CNBC Retains Cogent For Daytime Ratings Measurement

Nielsen Out As Partnership Aims at Affluent Out-Of-Home Audience
Author:
Publish date:
CNBC.jpg

Looking to make a more convincing argument about the scope and quality of its core daytime audience, CNBC will retain a new measurement service come the fourth quarter of 2015.

The NBCUniversal business-news network will make the move toward Cogent Reports, a unit of Market Strategies International, and away from Nielsen, a gambit that it believes will help capture and reflect the executive audience the network's Business Day programming draws in an out-of-home and business locations.  Nielsen, which has come under fire in many quarters for inaccuracies and a slow uptake into the growing world of mobile viewing, doesn't measure out-of-home watching. CNBC believes the switch to Cogent will facilitate proper measurement and underline the success of clients' campaigns aimed at its affluent viewers, wherever they may be.

“Throughout our 25 year history, traditional measurement companies have struggled to capture CNBC’s audience of business executives, decision makers and affluent investors who watch our network from their corner offices, trading floors, five-star hotel rooms, country clubs, restaurants and health clubs,” CNBC president Mark Hoffman said in a release. “We are excited to begin to provide our marketing partners with a more complete understanding of the power and quality of our prestigious audience.”

The switch also follows a year in which CNBC saw its audience from 9:30 a.m. to 5 p.m. decline 13% to 177,000 total viewers from 204,000, and its adults 25-to-54 count decrease 7% to 39,000 from 42,000. The viewership and demo deliveries were the lowest for the finanical network since 1995 and 1992, respectively.

Cogent Reports surveys a broad, representative sample of financial advisors and other investment professionals who represent a key group within CNBC’s broader daytime audience, as well as affluent investors. CNBC said it will guarantee advertiser audience performance against the new Cogent-based metric, due to Nielsen’s limited ability to measure this highly valued out of home audience.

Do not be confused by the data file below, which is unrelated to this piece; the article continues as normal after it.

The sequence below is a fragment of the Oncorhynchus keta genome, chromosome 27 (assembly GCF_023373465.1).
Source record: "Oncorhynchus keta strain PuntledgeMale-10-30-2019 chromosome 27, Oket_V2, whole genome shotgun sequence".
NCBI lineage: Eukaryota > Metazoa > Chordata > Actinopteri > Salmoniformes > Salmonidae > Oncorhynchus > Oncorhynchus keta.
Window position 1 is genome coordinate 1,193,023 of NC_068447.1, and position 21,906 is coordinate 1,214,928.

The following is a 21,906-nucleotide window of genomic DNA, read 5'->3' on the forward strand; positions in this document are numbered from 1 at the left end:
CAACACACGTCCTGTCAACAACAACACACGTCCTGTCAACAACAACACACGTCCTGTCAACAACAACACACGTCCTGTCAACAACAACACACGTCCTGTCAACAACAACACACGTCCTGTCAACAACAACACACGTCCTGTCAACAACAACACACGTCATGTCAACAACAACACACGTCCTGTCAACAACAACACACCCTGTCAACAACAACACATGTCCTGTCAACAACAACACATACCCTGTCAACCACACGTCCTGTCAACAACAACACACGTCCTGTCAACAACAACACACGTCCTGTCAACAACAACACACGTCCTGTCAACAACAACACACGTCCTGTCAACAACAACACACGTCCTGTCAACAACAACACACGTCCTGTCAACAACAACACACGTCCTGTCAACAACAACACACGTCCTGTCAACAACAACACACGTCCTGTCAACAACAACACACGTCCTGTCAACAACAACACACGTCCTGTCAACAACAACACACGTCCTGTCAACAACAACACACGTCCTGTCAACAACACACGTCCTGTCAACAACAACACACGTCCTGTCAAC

Each month, Cogent Reports continuously collects data via a survey-based measurement system that  trades on a representative sample of the financial advisor and affluent investor community on their media consumption behaviors and preferences and tracks financial brand engagement. Cogent Reports' base extends to 700 investors and 400 financial professionals each month.

“Accurately measuring Business Day’s total audience is one of our top priorities,” Linda Yaccarino, president of advertising sales at NBCUniversal, said in the release. “We all know that TV measurement continues to lag far behind rapidly changing consumer viewing trends and CNBC's viewers have always been under-reported through Nielsen’s in-home-only panel. Having these insights into the affluent and out-of-home viewers to whom CNBC is programming and the same group clients are trying to reach is an important step towards better campaign management and smarter programming decisions."

Nielsen responded thusly: "Nielsen has a long history of working with our clients to provide independent currency-based ratings upon which the industry can transact with confidence. For networks with niche audiences like CNBC, pure age and gender-based ratings are not always the best means against which to sell. These networks have always used alternative measures, which are provided by Nielsen as well as other insights and data providers in the market.”

CNBC will continue to use Nielsen in other dayparts, including primetime.

Related